April 22, 1999
In 1998, about 67.5 million people were not in the labor force, meaning that they were not among the 131.5 million employed or the 6.2 million unemployed actively looking for work. The number of persons not in the labor force who said they would like a job declined over the year. Although other meanings are possible, the decline seems to be another indication of tightening labor market conditions.
Of those not in the labor force, about 4.8 million people indicated that they "want a job now". That total includes persons classified as discouraged workers, other workers marginally attached to the labor force, and others who expressed a desire for employment. The number of persons classified as such declined by 129,000 from 1997 to 1998. All of the decline was accounted for by persons who had searched for work in the previous year but were not currently looking for work. The number of discouraged workers was little changed at a little over 300,000 in 1998.
About 2.8 million of the 4.8 million people out of the labor force who want a job now were women in 1998; that total was down more than 100,000 from 1997. More than 2.1 million of those who want a job now were between 25 and 54 years old, and 1.9 million were between 16 and 24 years old.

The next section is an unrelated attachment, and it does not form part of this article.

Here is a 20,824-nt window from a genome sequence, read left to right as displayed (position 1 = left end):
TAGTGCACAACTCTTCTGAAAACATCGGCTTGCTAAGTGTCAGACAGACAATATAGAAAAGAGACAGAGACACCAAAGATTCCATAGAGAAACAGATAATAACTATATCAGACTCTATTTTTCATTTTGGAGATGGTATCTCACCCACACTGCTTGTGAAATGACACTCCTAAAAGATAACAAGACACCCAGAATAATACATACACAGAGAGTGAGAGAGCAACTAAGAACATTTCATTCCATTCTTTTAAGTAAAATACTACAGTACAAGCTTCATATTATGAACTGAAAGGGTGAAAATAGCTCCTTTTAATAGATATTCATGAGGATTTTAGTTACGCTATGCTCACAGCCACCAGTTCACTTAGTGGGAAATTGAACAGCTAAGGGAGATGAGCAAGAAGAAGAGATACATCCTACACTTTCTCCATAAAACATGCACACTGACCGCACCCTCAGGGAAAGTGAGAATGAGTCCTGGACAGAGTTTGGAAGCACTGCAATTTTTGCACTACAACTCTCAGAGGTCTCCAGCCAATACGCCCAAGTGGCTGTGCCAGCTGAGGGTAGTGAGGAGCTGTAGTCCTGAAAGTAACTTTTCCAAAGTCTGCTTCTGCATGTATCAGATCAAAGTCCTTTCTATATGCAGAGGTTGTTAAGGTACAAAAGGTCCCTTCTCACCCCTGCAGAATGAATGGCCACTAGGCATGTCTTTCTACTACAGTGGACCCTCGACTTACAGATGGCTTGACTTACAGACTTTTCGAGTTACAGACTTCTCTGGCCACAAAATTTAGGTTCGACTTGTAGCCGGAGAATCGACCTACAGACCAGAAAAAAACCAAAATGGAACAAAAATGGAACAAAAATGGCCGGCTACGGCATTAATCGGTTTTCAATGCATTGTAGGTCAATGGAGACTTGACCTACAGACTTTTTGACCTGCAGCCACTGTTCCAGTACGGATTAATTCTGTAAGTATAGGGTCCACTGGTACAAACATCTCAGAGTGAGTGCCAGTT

These data on persons not in the labor force by desire and availability for work are produced by the Current Population Survey. More information may be obtained from "Job growth slows during crises overseas", Monthly Labor Review, February 1999. The labor force is made up of those employed and unemployed; persons are considered unemployed if they had no employment during the reference week of the survey, were available for work, and made specific efforts to find a job some time during the 4-week-period ending with the reference week. Discouraged workers are those persons who say that they want a job, were available to work, had searched for a job some time in the previous 12 months, but had stopped looking for work because they believed that there were no jobs available for them. Marginally attached workers are persons who have shown some labor market attachment by a previous job search, are still available for work, but are no longer looking for a variety of reasons in addition to discouragement.
Bureau of Labor Statistics, U.S. Department of Labor, The Economics Daily, Persons not in the labor force who want a job now declines in 1998 on the Internet at http://www.bls.gov/opub/ted/1999/apr/wk3/art04.htm (visited June 30, 2015).
New estimates of personal taxes in Consumer Expenditure Survey
In 2013, the Consumer Expenditure Survey improved its personal tax data.
Trends in long-term unemployment
Long-term unemployment reached historically high levels following the recession of 2007–2009.
Housing: before, during, and after the Great Recession
looks at consumer expenditures on household items, employment in residential construction, prices for household items, and injuries in occupations involved in building and maintaining our homes.